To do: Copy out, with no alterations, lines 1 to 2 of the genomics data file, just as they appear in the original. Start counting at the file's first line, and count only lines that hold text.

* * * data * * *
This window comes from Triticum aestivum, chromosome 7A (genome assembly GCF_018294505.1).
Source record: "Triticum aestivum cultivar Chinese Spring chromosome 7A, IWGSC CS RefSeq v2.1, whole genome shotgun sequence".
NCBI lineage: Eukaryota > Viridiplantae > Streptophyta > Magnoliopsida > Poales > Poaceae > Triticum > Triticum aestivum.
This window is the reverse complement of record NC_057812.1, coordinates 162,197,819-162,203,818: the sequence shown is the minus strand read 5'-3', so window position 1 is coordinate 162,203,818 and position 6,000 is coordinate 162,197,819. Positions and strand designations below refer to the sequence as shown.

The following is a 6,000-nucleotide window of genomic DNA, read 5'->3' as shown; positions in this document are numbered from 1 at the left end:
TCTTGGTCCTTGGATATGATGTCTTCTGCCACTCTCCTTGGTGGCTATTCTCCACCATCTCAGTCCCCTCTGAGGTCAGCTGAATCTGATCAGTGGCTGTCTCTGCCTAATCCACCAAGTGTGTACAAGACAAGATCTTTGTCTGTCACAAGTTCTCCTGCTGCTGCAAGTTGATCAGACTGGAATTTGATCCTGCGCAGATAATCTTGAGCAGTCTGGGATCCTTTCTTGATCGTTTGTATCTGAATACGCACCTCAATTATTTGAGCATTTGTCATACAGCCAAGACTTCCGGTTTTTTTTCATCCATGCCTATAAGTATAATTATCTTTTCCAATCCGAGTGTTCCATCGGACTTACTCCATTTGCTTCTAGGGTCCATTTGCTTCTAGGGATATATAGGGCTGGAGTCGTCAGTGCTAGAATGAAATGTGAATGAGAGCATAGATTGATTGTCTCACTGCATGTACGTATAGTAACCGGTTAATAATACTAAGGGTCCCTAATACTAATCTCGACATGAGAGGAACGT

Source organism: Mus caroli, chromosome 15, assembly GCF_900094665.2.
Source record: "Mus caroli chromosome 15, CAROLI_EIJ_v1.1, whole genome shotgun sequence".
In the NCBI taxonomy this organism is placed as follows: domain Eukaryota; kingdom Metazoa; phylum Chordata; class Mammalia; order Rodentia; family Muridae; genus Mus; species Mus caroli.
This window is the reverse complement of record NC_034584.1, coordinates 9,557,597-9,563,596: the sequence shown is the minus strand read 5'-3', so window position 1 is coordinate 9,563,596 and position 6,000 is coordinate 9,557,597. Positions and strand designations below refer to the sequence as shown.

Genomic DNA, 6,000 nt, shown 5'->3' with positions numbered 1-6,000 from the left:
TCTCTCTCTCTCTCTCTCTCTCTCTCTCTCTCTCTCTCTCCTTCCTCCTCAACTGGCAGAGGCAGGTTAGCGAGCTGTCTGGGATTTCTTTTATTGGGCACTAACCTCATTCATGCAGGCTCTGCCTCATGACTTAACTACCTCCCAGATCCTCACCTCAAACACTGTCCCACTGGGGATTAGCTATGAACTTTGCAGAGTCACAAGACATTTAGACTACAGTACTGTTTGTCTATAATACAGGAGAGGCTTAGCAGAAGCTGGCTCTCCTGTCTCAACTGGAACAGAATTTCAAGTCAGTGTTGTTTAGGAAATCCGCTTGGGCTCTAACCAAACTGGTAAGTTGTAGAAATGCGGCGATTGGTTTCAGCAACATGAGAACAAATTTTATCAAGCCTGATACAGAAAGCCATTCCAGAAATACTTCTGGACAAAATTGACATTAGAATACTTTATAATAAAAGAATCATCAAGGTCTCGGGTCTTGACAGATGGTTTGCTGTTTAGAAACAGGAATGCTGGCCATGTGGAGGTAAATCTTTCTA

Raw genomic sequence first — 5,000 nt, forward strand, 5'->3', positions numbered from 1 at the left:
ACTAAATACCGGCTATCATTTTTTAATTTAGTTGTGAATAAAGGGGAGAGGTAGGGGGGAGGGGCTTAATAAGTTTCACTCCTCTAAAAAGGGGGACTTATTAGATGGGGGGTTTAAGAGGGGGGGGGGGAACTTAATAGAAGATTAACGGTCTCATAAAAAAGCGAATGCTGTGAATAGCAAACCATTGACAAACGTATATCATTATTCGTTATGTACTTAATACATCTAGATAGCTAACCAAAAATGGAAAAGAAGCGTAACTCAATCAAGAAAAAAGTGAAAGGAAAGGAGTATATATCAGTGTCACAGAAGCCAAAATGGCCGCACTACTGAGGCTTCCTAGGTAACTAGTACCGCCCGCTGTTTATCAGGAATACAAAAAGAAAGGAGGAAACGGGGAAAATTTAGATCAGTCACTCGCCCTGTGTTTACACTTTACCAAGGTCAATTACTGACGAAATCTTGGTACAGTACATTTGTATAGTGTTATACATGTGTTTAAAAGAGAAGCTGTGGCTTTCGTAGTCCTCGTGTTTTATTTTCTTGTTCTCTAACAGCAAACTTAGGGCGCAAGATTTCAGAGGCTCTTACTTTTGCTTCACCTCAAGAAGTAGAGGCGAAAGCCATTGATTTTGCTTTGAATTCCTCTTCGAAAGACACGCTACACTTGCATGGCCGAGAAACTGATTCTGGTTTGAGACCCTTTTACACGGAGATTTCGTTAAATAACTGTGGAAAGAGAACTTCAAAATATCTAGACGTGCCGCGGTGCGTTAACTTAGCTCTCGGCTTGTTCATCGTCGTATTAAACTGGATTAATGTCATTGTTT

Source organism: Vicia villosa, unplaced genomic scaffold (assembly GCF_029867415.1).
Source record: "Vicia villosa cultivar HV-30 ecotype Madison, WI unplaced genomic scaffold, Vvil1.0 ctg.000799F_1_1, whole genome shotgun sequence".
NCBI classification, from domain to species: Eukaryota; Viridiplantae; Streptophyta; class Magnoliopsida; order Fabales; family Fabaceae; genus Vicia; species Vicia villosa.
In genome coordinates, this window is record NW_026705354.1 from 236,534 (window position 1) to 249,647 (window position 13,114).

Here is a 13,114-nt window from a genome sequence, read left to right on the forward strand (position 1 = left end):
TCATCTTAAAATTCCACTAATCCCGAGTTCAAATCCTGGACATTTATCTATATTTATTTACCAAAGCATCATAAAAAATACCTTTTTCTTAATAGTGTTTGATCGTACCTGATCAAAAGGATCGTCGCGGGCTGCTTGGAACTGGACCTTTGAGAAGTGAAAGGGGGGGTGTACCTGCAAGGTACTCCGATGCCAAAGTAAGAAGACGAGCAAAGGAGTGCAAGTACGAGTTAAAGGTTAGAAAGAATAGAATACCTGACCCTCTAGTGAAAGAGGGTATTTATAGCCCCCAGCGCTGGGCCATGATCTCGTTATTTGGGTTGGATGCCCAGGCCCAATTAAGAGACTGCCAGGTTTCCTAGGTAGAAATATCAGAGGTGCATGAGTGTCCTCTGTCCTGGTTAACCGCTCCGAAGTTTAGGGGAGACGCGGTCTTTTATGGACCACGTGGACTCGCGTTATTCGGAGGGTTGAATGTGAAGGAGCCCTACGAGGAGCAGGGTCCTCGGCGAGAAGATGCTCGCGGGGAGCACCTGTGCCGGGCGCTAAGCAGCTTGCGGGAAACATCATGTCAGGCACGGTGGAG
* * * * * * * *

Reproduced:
This window comes from Triticum aestivum, chromosome 7A (genome assembly GCF_018294505.1).
Source record: "Triticum aestivum cultivar Chinese Spring chromosome 7A, IWGSC CS RefSeq v2.1, whole genome shotgun sequence".